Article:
“The main operating base for AGS will be located at Sigonella Air Base in Italy, which will serve as a NATO Joint Intelligence, Surveillance & Reconnaissance (JISR) deployment base and data exploitation centre.”

What this means is that past U.S. political behavior with regard to using intelligence dominance to lead the Alliance is clearly outdated and working relationships among the European partners provide a solid basis for shaping their own judgements with regard to crisis situations, as has been demonstrated in the current Ukraine crisis.

I had a chance to discuss with my colleague, Brian Morra, a former intelligence officer and senior executive in the defense and aerospace business how this new phase in intelligence and decision making is or might play out as managing the direct defense of European defense is changing.

Morra started by highlighting the change.

“I think your premise is absolutely spot on. It’s a dramatic change from decades past in terms of the sophistication of systems available to our European allies. The ones you mentioned, of course, are of critical importance. AGS for its ability to collect operational-level intelligence without having to rely on satellite collection. AGS provides much greater loiter time over an area – like the Donbas – as compared with typical imagery satellites.

“In addition, there is good commercial imagery available that European countries can acquire independently of the United States government.  A company like MAXAR, for example, can provide allies with an overwatch that was unavailable in decades past, and it can help them shape their own decision making, either in concert with, or independent of the United States.”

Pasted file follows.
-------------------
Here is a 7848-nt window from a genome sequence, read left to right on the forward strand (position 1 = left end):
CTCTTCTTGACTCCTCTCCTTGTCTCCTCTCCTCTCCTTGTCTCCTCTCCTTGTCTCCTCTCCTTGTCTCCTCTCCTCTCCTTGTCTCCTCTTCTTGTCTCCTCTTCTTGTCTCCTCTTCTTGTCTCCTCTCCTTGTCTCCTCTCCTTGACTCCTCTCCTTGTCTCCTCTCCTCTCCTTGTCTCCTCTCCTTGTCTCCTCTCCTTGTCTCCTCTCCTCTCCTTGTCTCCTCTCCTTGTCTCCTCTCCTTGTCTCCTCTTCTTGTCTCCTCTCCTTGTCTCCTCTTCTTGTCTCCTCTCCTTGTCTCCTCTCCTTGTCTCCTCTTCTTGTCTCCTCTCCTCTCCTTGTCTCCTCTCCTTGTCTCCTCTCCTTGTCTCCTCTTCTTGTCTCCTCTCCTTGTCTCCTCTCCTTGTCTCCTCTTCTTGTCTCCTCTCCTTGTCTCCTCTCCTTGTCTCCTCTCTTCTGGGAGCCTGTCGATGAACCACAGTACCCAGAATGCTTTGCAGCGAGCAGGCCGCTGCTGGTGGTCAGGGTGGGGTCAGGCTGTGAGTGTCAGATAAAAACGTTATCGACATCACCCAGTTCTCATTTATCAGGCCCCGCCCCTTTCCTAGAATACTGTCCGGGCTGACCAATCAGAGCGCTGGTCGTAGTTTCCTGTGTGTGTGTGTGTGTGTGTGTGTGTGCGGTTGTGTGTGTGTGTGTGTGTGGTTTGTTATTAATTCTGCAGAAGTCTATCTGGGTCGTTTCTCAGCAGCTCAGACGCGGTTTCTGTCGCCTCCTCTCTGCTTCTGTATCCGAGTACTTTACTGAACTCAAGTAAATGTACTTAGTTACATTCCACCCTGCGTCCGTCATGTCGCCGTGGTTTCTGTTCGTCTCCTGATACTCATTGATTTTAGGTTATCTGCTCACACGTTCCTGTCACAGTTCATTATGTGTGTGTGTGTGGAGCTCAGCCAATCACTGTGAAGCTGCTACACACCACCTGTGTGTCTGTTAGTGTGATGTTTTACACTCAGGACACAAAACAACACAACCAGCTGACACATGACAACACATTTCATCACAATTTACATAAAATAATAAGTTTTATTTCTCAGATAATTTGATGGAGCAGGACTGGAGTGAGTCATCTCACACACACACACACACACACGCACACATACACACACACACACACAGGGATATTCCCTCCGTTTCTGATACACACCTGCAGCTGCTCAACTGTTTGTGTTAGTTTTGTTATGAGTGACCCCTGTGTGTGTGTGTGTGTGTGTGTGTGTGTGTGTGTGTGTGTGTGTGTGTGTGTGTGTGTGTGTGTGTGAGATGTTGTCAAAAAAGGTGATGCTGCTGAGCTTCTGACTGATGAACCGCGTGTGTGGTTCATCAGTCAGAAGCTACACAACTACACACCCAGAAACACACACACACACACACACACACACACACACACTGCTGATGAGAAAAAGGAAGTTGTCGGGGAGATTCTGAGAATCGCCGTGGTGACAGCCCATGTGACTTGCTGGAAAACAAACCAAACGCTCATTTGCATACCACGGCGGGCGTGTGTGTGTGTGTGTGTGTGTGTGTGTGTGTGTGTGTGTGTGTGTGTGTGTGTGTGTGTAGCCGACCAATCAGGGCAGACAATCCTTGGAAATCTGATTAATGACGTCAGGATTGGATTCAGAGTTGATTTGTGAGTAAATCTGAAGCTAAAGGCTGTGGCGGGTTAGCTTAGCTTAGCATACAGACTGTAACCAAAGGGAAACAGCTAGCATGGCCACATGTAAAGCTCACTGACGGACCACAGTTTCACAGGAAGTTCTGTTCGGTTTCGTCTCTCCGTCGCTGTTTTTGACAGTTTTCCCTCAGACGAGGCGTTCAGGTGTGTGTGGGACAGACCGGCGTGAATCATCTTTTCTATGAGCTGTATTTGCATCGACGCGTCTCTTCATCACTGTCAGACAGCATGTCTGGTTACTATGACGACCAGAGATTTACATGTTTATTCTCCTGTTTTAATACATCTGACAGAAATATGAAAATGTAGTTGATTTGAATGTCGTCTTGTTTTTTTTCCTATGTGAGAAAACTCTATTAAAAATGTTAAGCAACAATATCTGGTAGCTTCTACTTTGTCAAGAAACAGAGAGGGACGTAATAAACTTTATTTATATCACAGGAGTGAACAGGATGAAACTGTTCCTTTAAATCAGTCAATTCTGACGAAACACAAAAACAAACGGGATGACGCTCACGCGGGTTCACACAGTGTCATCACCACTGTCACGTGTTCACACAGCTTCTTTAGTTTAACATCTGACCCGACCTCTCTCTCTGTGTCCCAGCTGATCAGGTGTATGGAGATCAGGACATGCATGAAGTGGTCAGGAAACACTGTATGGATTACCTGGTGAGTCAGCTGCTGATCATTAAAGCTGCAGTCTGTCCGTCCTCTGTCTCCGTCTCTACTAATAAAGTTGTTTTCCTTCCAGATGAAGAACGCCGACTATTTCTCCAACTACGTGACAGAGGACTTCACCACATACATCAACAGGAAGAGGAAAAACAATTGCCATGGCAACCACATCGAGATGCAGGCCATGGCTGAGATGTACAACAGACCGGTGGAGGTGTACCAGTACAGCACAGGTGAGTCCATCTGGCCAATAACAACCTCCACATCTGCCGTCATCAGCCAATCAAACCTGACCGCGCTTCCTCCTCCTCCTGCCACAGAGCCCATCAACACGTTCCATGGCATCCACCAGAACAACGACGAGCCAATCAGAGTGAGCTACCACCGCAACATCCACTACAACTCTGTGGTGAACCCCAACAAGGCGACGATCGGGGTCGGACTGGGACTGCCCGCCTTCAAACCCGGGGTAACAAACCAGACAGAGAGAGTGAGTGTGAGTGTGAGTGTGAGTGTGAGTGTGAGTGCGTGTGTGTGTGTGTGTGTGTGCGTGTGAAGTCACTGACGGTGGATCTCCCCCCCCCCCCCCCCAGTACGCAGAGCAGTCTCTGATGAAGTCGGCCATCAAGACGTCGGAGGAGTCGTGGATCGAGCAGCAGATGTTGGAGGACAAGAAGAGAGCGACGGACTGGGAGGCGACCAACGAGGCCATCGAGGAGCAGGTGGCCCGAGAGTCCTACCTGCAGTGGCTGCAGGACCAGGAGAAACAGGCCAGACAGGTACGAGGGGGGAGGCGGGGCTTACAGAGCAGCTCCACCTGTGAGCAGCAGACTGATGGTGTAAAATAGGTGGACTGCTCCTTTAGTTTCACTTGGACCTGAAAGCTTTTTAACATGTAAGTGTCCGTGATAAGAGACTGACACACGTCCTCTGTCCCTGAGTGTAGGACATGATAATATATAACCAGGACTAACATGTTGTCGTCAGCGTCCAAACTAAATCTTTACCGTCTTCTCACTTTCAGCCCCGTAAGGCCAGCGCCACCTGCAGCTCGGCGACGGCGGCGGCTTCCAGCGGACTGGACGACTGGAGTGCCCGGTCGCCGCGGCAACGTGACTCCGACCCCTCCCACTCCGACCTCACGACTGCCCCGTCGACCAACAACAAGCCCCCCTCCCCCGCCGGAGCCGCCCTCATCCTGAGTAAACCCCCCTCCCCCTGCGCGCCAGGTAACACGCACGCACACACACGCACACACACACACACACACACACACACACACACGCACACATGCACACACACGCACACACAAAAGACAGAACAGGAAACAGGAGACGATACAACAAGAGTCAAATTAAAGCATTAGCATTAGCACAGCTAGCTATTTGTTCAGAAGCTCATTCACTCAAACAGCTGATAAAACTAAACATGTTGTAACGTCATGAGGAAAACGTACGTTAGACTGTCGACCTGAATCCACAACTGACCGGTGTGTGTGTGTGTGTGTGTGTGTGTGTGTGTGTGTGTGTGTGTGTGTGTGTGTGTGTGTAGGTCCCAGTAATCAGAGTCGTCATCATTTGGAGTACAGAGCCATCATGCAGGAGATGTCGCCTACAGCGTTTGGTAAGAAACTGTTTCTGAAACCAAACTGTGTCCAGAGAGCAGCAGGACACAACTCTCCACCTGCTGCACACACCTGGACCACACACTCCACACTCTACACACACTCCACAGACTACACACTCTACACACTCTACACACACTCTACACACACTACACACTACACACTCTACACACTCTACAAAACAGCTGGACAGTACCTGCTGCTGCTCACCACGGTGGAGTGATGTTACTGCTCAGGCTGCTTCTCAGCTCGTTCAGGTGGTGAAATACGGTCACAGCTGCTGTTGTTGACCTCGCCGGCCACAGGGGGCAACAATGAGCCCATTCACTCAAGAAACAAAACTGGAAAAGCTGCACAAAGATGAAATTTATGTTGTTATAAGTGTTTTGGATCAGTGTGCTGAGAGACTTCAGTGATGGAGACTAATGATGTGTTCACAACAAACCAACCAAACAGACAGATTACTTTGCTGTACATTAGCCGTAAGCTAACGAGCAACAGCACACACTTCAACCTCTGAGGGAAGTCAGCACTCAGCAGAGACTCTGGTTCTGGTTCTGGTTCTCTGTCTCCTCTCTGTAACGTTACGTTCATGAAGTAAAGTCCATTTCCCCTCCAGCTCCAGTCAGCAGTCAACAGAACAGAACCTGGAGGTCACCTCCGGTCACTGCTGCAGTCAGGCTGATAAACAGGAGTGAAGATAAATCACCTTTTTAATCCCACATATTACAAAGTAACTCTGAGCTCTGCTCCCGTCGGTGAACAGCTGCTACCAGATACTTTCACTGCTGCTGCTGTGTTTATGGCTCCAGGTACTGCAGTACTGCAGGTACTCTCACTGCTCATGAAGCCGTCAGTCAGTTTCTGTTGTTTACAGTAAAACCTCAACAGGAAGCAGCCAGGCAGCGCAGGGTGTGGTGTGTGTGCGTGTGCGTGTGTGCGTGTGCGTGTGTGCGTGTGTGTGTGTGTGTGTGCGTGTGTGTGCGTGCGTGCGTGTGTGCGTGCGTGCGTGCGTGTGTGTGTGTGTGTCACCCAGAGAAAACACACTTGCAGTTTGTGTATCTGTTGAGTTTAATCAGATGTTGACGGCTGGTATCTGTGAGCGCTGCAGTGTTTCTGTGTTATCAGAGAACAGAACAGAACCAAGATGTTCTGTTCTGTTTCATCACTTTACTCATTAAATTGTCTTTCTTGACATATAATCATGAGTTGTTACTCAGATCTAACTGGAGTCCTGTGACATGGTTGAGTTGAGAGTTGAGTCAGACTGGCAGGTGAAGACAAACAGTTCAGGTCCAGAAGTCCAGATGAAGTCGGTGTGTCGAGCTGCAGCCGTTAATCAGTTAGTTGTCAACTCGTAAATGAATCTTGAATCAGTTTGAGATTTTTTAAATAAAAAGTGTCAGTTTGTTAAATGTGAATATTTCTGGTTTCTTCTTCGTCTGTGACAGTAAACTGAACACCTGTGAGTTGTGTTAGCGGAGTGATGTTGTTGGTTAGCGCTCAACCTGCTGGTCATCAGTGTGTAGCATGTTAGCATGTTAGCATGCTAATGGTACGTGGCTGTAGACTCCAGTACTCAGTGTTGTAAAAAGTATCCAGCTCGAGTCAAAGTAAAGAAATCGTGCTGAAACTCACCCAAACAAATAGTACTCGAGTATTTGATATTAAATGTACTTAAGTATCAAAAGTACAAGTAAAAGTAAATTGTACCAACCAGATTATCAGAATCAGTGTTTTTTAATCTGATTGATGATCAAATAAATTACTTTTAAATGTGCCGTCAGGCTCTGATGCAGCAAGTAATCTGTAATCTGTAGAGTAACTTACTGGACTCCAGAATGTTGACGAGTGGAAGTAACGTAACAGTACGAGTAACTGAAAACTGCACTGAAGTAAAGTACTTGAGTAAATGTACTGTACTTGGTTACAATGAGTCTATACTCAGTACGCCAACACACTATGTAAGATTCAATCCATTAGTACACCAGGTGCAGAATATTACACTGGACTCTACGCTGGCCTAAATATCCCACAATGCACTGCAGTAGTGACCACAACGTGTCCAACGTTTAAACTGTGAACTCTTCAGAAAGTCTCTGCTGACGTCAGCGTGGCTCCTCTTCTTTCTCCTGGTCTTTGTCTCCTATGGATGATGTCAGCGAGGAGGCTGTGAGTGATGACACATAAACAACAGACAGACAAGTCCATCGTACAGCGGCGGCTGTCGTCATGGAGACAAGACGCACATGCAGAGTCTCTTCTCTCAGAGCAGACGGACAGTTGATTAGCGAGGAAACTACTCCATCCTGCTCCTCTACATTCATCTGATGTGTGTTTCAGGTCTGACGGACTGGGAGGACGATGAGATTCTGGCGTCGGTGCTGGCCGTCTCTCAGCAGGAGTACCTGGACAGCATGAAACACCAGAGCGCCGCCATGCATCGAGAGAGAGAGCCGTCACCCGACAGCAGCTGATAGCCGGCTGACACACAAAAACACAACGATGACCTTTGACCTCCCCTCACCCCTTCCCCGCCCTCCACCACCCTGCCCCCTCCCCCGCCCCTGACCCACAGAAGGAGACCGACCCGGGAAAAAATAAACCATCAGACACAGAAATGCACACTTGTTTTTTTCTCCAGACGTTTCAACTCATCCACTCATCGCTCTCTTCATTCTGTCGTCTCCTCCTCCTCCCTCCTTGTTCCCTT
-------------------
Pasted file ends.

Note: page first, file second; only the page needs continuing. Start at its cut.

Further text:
It is clearly a different period now for the new NATO as the former Warsaw Pact members who are now in NATO are directly facing the Russian threat. They have significant domain knowledge from dealing with the Russians from the inside of the Warsaw Pact and will leverage the new technical means to weave it into their own narratives and are not likely to accept U.S. notions which have been shaped by long periods in the desert.

Morra highlighted that “at the recent Munich security conference we saw European statements which clearly reflected different judgements from the Biden Administration about how to interpret Putin and Russian behavior. Allies also expressed frustration with certain American judgments since they were not privy to the source material.  The hardest task of intelligence is to make judgements about intentionality and the future actions of the adversary.  Unfortunately, due to major American intelligence failures in Iraq and Afghanistan, our allies less inclined to believe our assessments at face value.  That’s what we heard at Munich.”